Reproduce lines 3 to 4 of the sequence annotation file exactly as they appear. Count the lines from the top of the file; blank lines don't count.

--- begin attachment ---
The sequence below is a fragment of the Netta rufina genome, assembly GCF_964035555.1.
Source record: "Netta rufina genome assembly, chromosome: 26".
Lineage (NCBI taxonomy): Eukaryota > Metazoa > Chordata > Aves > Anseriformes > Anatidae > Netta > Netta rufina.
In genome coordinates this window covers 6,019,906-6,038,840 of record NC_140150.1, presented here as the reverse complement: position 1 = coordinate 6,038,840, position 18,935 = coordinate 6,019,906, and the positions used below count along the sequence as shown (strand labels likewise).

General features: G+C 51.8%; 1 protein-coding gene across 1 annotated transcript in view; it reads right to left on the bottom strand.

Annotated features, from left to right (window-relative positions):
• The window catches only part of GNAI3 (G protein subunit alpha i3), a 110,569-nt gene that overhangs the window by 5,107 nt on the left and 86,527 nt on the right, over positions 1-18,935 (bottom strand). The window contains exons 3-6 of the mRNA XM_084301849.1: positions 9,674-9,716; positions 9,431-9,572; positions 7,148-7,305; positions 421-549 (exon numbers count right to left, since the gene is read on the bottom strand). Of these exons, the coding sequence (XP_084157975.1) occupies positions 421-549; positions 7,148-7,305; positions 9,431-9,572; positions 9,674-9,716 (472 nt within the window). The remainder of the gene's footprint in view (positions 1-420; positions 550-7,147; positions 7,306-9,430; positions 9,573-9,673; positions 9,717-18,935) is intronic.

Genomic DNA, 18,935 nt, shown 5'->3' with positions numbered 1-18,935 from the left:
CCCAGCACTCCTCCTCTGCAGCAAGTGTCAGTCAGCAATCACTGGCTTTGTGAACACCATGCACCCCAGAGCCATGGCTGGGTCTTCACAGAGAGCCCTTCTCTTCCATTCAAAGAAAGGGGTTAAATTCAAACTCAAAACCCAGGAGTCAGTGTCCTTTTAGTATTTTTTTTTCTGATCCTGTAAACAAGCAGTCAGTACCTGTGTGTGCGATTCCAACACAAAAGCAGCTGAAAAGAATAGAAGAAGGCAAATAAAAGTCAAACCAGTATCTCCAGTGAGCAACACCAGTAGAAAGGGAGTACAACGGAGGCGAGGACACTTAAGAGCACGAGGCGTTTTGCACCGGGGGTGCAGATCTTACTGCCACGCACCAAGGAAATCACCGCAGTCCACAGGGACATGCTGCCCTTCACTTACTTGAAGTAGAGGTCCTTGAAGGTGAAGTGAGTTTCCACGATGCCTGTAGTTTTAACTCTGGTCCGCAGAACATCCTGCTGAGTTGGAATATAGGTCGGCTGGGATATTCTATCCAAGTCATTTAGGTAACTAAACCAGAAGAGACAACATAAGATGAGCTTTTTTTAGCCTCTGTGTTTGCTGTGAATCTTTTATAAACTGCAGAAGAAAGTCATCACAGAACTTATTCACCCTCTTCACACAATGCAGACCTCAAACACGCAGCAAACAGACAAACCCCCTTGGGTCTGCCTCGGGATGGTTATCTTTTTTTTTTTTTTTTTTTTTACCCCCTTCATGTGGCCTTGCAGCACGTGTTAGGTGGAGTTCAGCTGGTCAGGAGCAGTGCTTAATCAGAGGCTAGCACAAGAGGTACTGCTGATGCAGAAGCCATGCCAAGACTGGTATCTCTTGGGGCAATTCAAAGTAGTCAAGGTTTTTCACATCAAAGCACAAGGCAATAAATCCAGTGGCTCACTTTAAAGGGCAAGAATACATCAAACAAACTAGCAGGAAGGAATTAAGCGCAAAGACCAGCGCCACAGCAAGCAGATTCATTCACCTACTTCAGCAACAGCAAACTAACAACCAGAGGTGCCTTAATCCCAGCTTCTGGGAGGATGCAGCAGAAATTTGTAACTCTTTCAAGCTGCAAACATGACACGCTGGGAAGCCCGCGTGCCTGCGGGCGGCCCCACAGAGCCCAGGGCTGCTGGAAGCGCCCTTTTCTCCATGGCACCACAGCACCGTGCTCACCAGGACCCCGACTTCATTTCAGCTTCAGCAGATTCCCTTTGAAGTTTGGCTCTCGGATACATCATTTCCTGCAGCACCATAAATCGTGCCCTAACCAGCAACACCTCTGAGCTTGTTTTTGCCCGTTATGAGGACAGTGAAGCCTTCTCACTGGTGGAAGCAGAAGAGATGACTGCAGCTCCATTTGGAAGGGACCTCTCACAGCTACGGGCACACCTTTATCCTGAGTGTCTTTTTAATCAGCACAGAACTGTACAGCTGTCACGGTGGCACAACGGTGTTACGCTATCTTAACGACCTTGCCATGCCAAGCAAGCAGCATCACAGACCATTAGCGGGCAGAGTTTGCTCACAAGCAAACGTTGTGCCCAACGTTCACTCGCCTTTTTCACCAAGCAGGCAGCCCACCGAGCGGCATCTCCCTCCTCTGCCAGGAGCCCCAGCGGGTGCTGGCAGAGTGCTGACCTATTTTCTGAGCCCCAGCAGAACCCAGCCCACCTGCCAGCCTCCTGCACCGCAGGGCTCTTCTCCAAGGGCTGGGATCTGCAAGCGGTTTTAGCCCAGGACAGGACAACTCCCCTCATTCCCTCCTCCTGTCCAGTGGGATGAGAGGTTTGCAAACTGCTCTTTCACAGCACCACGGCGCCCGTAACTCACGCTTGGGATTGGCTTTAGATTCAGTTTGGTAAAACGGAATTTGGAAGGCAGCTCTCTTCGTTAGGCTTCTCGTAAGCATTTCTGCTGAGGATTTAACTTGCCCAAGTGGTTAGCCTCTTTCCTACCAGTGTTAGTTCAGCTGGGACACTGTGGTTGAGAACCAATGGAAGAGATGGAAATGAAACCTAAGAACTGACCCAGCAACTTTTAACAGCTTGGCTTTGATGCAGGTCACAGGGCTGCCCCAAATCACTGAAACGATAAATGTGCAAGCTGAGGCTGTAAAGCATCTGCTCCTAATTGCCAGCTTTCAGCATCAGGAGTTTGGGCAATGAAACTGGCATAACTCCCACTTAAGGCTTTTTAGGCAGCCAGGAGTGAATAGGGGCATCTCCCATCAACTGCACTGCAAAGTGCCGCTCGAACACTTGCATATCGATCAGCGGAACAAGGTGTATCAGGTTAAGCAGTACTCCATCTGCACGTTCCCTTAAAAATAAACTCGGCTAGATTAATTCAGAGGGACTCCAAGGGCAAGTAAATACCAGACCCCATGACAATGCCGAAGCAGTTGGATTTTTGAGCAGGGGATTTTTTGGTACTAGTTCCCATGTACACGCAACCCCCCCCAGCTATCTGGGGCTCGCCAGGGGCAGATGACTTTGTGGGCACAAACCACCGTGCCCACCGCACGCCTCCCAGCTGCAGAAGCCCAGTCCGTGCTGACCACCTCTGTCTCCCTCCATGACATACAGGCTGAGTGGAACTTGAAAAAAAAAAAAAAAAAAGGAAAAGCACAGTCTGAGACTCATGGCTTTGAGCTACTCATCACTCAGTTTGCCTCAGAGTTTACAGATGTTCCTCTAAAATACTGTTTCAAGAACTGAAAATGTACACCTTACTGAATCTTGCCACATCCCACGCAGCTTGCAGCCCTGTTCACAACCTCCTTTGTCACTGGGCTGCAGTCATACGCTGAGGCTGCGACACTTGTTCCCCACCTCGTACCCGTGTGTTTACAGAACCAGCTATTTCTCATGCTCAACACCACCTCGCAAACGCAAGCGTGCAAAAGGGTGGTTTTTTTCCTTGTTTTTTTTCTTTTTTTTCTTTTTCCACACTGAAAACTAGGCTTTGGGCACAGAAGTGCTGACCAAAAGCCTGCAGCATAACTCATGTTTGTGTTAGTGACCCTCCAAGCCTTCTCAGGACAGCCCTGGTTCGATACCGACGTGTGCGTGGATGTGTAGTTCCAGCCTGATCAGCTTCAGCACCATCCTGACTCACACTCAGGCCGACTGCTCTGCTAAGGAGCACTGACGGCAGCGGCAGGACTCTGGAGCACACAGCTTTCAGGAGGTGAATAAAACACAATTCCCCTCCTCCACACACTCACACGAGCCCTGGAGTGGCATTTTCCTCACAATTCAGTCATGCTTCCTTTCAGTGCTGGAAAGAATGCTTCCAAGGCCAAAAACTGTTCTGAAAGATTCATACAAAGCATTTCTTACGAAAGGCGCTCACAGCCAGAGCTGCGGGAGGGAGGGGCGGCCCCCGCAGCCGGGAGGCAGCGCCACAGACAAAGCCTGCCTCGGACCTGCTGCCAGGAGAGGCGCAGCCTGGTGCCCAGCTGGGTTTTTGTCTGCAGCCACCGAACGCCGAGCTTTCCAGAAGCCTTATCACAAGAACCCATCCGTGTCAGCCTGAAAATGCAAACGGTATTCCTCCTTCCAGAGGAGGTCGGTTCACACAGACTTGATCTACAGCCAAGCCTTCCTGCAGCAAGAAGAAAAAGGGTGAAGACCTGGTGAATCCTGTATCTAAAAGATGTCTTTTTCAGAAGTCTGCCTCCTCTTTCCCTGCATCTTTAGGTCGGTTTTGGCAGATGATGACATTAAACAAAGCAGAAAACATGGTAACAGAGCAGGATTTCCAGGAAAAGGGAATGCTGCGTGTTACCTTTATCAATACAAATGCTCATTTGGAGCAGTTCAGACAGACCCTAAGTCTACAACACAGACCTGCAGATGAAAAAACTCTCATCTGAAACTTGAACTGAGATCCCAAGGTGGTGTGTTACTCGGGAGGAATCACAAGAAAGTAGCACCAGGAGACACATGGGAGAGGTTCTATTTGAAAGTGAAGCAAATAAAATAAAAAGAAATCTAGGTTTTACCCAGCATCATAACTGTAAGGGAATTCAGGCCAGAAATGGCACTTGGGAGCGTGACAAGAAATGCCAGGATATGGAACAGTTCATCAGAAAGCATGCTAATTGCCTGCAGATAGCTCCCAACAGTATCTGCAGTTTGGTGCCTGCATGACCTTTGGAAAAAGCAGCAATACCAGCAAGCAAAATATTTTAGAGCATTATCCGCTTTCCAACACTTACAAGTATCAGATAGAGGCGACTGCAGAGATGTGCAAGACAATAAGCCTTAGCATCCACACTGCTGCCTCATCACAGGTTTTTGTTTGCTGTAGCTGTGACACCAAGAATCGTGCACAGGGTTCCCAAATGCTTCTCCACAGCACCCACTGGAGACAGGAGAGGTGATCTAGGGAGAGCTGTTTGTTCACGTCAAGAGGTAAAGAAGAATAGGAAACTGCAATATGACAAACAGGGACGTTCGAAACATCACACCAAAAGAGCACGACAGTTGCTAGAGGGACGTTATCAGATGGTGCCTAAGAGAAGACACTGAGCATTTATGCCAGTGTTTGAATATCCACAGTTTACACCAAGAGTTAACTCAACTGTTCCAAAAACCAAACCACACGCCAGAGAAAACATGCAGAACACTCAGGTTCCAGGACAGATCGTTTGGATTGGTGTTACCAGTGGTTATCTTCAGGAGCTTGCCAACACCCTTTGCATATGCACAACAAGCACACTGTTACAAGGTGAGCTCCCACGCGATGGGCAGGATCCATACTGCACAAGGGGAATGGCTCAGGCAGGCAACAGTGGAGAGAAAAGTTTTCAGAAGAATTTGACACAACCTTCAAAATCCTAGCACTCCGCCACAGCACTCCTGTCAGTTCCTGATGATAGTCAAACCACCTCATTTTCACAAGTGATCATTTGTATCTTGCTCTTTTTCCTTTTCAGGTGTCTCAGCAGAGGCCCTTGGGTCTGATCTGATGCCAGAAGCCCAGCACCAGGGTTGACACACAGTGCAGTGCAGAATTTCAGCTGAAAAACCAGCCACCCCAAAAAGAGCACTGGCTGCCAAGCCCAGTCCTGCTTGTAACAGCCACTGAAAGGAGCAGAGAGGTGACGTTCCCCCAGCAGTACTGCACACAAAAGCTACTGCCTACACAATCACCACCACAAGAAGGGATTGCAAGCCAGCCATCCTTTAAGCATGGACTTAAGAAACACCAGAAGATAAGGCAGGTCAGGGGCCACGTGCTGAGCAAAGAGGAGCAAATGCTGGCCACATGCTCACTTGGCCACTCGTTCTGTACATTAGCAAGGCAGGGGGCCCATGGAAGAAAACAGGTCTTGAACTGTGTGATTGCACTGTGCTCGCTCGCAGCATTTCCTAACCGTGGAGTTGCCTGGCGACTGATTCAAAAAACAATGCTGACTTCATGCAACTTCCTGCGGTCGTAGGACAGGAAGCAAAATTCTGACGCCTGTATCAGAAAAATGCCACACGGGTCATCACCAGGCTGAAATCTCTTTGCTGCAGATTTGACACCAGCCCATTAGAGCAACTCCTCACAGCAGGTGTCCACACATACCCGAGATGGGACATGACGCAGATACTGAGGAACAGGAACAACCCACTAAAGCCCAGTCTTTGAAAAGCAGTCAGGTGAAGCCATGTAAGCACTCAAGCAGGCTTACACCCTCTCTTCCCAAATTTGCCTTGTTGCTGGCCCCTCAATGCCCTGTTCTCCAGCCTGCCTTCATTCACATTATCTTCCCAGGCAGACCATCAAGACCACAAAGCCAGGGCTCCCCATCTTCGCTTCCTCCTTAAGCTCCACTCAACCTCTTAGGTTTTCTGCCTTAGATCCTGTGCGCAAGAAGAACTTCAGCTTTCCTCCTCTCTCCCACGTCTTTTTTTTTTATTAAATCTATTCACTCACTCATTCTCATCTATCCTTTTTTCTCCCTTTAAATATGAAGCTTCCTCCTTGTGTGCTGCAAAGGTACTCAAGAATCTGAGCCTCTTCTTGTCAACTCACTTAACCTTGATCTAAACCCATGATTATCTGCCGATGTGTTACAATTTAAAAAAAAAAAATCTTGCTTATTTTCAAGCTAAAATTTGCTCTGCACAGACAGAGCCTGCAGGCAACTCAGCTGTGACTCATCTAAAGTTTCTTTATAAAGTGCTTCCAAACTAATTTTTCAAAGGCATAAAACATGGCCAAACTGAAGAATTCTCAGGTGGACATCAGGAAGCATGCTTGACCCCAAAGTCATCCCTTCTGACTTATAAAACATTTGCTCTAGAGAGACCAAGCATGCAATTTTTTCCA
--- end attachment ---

Lineage (NCBI taxonomy): Eukaryota > Metazoa > Chordata > Aves > Anseriformes > Anatidae > Netta > Netta rufina.
In genome coordinates this window covers 6,019,906-6,038,840 of record NC_140150.1, presented here as the reverse complement: position 1 = coordinate 6,038,840, position 18,935 = coordinate 6,019,906, and the positions used below count along the sequence as shown (strand labels likewise).